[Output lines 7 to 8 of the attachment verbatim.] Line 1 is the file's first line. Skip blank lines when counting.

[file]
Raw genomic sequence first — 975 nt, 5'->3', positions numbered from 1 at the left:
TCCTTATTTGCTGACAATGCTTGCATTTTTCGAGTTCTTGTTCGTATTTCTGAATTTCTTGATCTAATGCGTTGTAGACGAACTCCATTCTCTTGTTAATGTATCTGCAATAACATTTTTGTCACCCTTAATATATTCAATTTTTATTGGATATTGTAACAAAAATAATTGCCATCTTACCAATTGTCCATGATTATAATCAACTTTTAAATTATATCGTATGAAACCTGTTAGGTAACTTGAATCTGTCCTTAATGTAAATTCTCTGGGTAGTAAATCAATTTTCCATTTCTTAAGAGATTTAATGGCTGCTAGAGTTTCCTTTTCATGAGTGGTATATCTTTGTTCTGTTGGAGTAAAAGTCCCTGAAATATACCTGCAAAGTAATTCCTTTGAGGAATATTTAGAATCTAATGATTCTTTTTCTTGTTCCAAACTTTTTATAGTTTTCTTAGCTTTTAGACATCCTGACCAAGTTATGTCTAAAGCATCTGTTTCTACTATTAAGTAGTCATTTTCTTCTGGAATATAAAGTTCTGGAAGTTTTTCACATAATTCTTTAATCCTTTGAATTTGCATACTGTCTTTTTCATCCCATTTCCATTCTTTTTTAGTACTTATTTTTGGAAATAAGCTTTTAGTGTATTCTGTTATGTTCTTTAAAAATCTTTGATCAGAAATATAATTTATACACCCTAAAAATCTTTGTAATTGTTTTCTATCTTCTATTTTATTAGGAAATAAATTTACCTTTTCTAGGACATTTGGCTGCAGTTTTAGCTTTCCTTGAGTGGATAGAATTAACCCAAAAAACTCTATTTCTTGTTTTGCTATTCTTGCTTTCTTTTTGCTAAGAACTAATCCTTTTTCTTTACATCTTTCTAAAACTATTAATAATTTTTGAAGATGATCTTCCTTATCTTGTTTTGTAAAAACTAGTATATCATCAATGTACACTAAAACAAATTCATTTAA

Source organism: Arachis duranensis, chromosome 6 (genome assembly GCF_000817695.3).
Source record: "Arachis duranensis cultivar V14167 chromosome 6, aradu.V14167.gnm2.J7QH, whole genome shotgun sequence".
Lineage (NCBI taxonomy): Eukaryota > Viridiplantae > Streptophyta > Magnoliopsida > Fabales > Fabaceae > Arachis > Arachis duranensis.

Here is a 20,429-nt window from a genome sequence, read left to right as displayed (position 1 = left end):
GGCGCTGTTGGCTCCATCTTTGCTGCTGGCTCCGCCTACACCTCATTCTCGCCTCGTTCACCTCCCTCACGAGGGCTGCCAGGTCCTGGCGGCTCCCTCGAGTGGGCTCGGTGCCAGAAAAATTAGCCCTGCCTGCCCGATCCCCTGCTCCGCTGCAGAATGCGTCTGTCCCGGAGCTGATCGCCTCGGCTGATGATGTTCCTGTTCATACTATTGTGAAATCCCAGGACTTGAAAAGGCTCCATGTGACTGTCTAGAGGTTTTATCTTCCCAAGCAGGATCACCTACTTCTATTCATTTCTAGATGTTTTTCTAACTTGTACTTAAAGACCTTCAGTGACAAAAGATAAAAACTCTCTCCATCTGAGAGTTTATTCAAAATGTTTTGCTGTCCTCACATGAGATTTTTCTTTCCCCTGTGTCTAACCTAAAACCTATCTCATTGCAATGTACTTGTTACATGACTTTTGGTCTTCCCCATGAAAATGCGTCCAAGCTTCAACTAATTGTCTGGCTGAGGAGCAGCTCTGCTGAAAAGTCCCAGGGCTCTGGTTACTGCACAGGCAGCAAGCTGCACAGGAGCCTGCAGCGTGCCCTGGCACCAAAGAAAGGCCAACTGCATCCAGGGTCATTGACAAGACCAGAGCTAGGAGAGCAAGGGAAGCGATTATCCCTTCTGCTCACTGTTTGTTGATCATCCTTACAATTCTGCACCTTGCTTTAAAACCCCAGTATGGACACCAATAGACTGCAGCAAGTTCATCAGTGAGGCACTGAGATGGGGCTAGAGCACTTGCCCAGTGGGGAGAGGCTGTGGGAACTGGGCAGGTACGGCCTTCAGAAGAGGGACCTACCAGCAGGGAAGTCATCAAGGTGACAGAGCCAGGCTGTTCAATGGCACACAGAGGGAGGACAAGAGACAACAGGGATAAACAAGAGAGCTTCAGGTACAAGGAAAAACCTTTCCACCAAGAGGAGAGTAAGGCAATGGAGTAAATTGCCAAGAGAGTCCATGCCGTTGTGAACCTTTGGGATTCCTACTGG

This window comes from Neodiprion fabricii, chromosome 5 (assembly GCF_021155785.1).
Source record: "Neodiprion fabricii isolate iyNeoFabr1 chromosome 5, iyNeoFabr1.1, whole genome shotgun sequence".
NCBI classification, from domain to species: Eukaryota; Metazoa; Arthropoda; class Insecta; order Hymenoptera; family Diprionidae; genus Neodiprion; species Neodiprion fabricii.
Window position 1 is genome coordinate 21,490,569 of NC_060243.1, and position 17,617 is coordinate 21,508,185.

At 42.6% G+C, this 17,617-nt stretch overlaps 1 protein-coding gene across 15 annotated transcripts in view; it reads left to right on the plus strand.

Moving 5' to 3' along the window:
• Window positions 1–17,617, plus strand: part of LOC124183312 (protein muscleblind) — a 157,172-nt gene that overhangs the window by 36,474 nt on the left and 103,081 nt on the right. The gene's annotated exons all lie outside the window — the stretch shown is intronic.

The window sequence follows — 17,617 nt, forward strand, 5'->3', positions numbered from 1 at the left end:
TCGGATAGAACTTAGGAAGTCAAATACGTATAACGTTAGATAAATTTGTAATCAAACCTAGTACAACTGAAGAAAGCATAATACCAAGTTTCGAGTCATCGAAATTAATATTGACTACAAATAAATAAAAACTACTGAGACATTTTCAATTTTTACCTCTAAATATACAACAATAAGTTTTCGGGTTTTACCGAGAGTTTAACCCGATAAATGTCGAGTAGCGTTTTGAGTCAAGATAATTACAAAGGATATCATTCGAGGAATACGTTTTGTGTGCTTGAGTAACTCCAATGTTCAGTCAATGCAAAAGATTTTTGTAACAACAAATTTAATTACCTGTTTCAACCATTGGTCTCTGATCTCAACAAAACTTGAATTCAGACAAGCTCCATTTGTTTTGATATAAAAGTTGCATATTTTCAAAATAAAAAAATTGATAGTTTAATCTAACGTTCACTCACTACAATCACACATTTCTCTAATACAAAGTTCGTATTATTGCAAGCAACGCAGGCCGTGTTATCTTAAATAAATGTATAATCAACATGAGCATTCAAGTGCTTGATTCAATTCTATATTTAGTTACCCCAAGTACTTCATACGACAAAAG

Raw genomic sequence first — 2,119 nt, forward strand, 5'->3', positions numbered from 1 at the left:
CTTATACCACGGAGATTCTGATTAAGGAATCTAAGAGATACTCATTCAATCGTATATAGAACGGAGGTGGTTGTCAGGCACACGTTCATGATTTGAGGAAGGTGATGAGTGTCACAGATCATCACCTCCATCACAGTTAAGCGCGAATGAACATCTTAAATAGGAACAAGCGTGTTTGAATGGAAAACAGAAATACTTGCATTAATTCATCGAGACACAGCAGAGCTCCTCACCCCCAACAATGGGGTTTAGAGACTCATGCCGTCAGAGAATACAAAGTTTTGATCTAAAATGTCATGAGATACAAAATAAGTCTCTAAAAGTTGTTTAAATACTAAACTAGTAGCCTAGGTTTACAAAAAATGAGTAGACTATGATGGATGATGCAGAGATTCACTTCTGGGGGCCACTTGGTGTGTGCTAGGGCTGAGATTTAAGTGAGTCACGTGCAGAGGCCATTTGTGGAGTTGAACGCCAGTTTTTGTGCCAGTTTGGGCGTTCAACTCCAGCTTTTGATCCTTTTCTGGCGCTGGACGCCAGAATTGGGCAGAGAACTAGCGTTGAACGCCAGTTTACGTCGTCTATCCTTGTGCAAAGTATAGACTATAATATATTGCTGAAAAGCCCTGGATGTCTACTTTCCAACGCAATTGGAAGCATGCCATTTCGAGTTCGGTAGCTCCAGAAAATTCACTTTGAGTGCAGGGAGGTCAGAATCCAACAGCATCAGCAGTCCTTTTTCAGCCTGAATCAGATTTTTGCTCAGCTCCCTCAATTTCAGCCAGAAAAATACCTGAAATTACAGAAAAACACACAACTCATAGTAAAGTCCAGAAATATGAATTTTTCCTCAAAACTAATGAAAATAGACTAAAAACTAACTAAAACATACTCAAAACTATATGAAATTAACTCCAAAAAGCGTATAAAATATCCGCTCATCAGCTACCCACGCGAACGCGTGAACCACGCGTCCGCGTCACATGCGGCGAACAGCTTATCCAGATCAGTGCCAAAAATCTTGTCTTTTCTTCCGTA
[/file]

GGCGCTGTTGGCTCCATCTTTGCTGCTGGCTCCGCCTACACCTCATTCTCGCCTCGTTCACCTCCCTCACGAGGGCTGCCAGGTCCTGGCGGCTCCCTCGAGTGGGCTCGGTGCCAGAAAAATTAGCCCTGCCTGCCCGATCCCCTGCTCCGCTGCAGAATGCGTCTGTCCCGGAGCTGATCGCCTCGGCTGATGATGTTCCTGTTCATACTATTGTGAAATCCCAGGACTTGAAAAGGCTCCATGTGACTGTCTAGAGGTTTTATCTTCCCAAGCAGGATCACCTACTTCTATTCATTTCTAGATGTTTTTCTAACTTGTACTTAAAGACCTTCAGTGACAAAAGATAAAAACTCTCTCCATCTGAGAGTTTATTCAAAATGTTTTGCTGTCCTCACATGAGATTTTTCTTTCCCCTGTGTCTAACCTAAAACCTATCTCATTGCAATGTACTTGTTACATGACTTTTGGTCTTCCCCATGAAAATGCGTCCAAGCTTCAACTAATTGTCTGGCTGAGGAGCAGCTCTGCTGAAAAGTCCCAGGGCTCTGGTTACTGCACAGGCAGCAAGCTGCACAGGAGCCTGCAGCGTGCCCTGGCACCAAAGAAAGGCCAACTGCATCCAGGGTCATTGACAAGACCAGAGCTAGGAGAGCAAGGGAAGCGATTATCCCTTCTGCTCACTGTTTGTTGATCATCCTTACAATTCTGCACCTTGCTTTAAAACCCCAGTATGGACACCAATAGACTGCAGCAAGTTCATCAGTGAGGCACTGAGATGGGGCTAGAGCACTTGCCCAGTGGGGAGAGGCTGTGGGAACTGGGCAGGTACGGCCTTCAGAAGAGGGACCTACCAGCAGGGAAGTCATCAAGGTGACAGAGCCAGGCTGTTCAATGGCACACAGAGGGAGGACAAGAGACAACAGGGATAAACAAGAGAGCTTCAGGTACAAGGAAAAACCTTTCCACCAAGAGGAGAGTAAGGCAATGGAGTAAATTGCCAAGAGAGTCCATGCCGTTGTGAACCTTTGGGATTCCTACTGG

This window comes from Neodiprion fabricii, chromosome 5 (assembly GCF_021155785.1).